Angela James swills her misery like a pro, exposing its various hues, imploring us to join her in its strange, revelling gratification. She reminds us that there is something uniquely (and usually only briefly) satisfying about indulging in a hard bout of melancholy. Tiny Mix Tapes

Angela James sounds wholly alone on the title track of her new full-length, delivering her words atop a low roar that echoes a cold wind sweeping across a graveyard. It’s a rare moment of solitude on a gorgeous record given life by a long list of collaborators, including Justin Brown, whose sighing pedal steel amps up the sorrow on “Drink and Try Not to Cry,” where not even the wine can dull the ache in James’ shattered heart. “Top 10 Chicago Albums of 2014” Red Eye Chicago/Chicago Tribune

Tennessee-bred, Chicago-based singer Angela James has made a huge leap with her new self-released album, Way Down Deep. Her singing has always been gorgeous and assured—she’s like a sturdier, less vulnerable-sounding Patsy Cline—but now her lovely, rustic melodies are enhanced by excellent arrangements played by an impressive band. Though James’s debut, the 2012 EP Down and Out, felt undercooked and perfunctory (her amazing voice notwithstanding), on the new record everything pulls together beautifully. On “Drink and Try Not to Cry,” a story about drowning one’s sorrows, the contrast between Jason Stein’s phlegmy bass clarinet and Justin Brown’s fluid pedal steel feels like the sunrise battling a hangover; the soaring, hopeful chorus of “Lost and Found,” which sounds like it could’ve been written by James Mercer of the Shins, pierces its melancholy meditation on heartbreak like a ray of light. James is joined here by eight of the players from the record, including opening act Ben Boye.  Peter Margasak, the Chicago Reader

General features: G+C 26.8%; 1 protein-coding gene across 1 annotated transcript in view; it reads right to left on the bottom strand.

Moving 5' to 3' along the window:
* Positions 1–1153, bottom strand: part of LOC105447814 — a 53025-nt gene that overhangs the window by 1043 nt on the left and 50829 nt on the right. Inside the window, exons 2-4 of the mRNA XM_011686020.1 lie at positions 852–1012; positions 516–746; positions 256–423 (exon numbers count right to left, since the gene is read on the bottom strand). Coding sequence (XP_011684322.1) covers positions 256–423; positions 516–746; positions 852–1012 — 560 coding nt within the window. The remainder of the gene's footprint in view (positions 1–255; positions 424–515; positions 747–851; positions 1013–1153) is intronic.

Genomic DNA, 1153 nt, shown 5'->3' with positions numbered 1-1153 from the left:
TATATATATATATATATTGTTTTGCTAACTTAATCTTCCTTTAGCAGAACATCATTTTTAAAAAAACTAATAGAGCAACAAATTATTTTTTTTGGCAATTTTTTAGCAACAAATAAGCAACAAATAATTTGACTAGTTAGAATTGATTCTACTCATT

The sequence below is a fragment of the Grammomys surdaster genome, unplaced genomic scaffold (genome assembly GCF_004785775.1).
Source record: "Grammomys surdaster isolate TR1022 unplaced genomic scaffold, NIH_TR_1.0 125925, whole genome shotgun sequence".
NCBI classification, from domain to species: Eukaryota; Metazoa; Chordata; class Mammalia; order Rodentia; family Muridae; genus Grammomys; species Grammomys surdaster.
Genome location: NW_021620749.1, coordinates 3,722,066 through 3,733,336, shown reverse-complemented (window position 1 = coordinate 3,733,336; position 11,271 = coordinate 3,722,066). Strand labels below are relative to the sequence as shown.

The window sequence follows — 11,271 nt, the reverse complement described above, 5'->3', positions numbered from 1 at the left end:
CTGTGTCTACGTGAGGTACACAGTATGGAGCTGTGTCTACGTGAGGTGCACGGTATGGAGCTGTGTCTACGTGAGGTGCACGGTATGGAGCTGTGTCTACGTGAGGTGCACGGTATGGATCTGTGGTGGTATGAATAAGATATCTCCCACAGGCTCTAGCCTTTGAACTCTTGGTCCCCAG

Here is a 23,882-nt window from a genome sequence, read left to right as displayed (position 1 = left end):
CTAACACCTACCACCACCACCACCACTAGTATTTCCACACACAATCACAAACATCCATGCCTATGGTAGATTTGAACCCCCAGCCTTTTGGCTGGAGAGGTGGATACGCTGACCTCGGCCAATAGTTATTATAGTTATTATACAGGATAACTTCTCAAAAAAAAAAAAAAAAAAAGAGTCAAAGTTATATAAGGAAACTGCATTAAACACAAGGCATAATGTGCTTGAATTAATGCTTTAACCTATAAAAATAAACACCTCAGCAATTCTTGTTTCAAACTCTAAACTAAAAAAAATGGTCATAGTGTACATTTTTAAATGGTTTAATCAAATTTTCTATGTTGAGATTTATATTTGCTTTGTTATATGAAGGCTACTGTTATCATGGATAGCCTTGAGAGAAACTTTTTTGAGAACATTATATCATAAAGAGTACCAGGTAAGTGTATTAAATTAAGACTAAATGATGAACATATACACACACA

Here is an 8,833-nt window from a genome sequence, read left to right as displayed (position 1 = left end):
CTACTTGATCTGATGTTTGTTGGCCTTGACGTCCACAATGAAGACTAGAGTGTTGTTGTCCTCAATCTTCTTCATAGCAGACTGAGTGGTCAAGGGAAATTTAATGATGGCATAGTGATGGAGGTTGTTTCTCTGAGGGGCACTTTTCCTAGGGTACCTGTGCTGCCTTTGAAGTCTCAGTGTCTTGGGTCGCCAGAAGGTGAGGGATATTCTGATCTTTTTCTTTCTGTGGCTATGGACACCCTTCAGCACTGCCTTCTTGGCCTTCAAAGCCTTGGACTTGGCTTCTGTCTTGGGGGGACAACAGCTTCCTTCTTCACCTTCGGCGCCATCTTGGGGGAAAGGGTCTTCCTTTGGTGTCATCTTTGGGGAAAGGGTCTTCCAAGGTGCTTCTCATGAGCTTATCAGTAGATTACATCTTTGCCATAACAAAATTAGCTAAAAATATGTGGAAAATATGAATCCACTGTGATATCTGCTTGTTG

Southern gothic from America’s heartland, Chicago-based singer/songwriterAngela James mingles droning guitars, jazz and country instrumentation to arrive at a distinctly haunting Americana sound, replete with wistful and often brutal imagery that fills out her debut album, Way Down Deep. Bucket Full of Nails

Chicago singer-songwriter Angela James bridges the gap between accessible folk-rock (think Shawn Colvin or Roseanne Cash) and the avant garde Americana pioneered by Lambchop and The Handsome Family on her fine debut LP Way Down Deep. The album opens with “Halo,” a breathtaking cut that pits James’s powerful vocals against a lone, jazzy guitar. The following track, “Drink and Try Not to Cry,” is just as strong and, like “Halo,” features evocative lyrics. Other LP highlights (and they are plentiful) include the haunting “Lost and Found,” the stunning acapella title track, the torch and twang slow burner “Can’t Go Home” (which will appeal to fans of Patsy Cline and The Cowboy Junkies) and album-closer “Lightning Strikes.” Radio One Chicago